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Cardiac Rehabilitation Programs

Health Technology Assessment Reports, 1991 Number 3

, M.D., Ph.D.

Created: .


The Office of Health Technology Assessment (OHTA) evaluates the risks, benefits, and clinical effectiveness of new or unestablished medical technologies that are being considered for coverage under Medicare. These assessments are performed at the request of the Health Care Financing Administration (HCFA). They are the basis for recommendations to HCFA regarding coverage policy decisions under Medicare.

Questions about Medicare coverage for certain health care technologies are directed to HCFA by such interested parties as insurers, manufacturers, Medicare contractors, and practitioners. Those questions of a medical, scientific, or technical nature are formally referred to OHTA for assessment.

OHTA's assessment process includes a comprehensive review of the medical literature and emphasizes broad and open participation from within and outside the Federal Government. A range of expert advice is obtained by widely publicizing the plans for conducting the assessment through publication of an announcement in the Federal Register and solicitation of input from Federal agencies, medical specialty societies, insurers, and manufacturers. The involvement of these experts helps assure inclusion of the experienced and varying viewpoints needed to round out the data derived from individual scientific studies in the medical literature.

After OHTA receives information from experts and the scientific literature, the results are analyzed and synthesized into an assessment report. Each report represents a detailed analysis of the risks, clinical effectiveness, and uses of new or unestablished medical technologies considered for Medicare coverage. These Health Technology Assessment Reports form the basis for the Public Health Service recommendations to HCFA and are disseminated widely. Individual reports are available to the public once HCFA has made a coverage decision regarding the subject technology.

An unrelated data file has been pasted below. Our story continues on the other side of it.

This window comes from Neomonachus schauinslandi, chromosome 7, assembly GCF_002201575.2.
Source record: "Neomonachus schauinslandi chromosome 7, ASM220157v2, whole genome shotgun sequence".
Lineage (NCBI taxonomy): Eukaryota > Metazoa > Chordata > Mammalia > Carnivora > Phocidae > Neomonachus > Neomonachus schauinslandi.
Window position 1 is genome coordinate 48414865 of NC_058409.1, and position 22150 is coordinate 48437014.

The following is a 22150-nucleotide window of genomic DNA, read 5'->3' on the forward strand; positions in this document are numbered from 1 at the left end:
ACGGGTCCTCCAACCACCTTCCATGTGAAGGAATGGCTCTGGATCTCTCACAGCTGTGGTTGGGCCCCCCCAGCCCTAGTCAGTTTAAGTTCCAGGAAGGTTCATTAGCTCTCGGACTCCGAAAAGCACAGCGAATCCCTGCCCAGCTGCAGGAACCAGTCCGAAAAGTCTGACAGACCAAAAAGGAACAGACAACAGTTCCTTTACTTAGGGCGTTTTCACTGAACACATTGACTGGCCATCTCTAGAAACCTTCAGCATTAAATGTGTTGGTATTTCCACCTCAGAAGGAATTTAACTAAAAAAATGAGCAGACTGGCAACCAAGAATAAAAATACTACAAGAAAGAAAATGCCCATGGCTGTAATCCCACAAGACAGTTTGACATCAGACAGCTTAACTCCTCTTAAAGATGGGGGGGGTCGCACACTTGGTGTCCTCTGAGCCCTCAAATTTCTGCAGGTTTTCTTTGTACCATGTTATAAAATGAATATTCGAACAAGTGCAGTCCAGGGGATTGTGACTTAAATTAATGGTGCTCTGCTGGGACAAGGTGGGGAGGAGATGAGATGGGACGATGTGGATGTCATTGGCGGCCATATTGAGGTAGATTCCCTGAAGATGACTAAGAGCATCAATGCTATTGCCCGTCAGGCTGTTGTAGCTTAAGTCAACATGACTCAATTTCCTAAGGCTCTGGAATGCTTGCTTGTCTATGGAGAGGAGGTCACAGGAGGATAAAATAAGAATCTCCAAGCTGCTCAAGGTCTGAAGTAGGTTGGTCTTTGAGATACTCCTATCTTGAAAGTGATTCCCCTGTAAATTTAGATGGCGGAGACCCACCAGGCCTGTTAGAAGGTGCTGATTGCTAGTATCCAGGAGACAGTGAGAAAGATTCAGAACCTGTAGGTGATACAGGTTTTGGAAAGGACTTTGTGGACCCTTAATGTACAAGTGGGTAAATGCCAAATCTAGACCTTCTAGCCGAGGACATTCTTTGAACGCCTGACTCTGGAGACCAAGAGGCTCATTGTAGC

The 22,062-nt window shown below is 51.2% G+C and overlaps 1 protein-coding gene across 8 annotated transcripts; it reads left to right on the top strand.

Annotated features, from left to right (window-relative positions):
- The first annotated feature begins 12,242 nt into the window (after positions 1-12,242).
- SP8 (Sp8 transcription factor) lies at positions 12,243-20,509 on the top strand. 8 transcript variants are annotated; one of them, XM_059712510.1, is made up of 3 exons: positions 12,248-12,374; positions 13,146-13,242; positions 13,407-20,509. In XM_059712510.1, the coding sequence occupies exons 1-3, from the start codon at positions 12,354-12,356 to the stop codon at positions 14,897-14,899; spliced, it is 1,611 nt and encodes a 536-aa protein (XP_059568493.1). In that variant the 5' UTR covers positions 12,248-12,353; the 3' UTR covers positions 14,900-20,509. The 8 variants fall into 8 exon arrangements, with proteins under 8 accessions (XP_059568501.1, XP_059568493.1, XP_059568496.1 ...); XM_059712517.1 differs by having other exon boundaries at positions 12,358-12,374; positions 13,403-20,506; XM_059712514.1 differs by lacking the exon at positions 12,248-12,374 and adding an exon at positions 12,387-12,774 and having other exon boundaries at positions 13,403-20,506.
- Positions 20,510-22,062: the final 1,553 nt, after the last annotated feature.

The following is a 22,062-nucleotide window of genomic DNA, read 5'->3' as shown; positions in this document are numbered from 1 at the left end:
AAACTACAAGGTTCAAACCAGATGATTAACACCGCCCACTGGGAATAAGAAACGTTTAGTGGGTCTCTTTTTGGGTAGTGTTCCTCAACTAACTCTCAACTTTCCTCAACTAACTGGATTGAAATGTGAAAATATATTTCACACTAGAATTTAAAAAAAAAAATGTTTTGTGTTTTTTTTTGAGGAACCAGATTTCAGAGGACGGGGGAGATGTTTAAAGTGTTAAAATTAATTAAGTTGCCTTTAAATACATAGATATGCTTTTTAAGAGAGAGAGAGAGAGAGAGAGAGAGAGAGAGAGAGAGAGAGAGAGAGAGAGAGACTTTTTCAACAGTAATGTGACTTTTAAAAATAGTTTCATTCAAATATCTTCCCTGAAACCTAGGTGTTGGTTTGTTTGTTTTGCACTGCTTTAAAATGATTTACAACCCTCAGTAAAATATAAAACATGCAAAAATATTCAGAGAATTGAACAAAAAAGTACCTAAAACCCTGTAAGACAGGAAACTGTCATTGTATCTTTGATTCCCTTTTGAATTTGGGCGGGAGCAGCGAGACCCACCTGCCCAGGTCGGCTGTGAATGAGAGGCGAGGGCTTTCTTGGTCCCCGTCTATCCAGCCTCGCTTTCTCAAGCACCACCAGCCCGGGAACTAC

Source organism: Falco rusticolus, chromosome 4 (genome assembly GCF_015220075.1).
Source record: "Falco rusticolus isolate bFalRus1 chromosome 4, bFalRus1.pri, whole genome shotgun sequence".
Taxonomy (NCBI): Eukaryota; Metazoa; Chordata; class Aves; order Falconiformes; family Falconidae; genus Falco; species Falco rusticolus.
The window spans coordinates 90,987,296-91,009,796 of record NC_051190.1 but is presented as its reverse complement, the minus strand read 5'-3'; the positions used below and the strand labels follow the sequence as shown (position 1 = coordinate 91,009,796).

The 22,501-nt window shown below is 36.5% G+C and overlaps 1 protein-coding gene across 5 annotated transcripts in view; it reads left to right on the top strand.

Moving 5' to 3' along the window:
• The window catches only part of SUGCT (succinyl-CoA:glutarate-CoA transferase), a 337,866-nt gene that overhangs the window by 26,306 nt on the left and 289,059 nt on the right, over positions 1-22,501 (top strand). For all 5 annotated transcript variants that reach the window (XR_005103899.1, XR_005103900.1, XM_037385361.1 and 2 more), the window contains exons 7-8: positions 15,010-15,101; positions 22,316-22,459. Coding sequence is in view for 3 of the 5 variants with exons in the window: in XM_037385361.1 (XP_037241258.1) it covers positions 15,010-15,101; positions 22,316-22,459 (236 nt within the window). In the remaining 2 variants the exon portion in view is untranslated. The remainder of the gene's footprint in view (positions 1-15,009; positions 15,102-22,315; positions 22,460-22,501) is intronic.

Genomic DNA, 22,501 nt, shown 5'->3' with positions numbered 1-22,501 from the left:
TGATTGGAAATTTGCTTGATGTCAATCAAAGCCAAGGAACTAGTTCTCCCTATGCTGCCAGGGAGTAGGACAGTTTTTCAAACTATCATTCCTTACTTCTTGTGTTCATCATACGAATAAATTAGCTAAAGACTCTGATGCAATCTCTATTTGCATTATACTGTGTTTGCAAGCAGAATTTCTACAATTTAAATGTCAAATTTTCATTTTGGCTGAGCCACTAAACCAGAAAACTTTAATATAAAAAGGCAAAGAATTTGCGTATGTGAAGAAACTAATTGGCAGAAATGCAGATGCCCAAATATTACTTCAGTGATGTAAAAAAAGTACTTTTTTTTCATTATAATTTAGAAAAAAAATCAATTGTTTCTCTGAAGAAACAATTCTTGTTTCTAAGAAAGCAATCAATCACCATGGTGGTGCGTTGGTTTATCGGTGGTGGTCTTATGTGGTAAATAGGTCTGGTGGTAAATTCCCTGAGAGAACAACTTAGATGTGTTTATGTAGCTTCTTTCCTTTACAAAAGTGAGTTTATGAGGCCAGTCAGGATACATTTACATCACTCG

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  • Director
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Cardiac rehabilitation is a continuing process whereby patients with cardiac disease are encouraged to achieve their maximal functional capacity and attain acceptable psychological, social, emotional, vocational, and economic status. Cardiac rehabilitation programs are offered as comprehensive packages of services for patients who have had a variety of heart disorders. They usually consists of a prescribed regimen of physical exercise that is primarily intended to improve functional work capacity and is secondarily intended to increase the patient's confidence and well-being. Psychological, nutritional, and vocational counselling are often included as part of the programs.

The Health Care Financing Administration previously determined that cardiac rehabilitation programs are reasonable and necessary for patients who have had a myocardial infarction or coronary artery bypass graft (CABG) or have stable angina pectoris. This current review assesses the benefits of cardiac rehabilitation programs for patients who have undergone heart transplantation, percutaneous transluminal coronary angioplasty (PTCA), or heart valve surgery.


The physical fitness of cardiac patients may deteriorate to varying degrees, depending on the limitations on activities imposed by the cardiac condition and the length of time since the onset of cardiac debilitations. Cardiac rehabilitation programs were developed to enhance the improvement in physical fitness of cardiac patients so that they might resume their normal pre-cardiac-event activities safely and as soon as possible.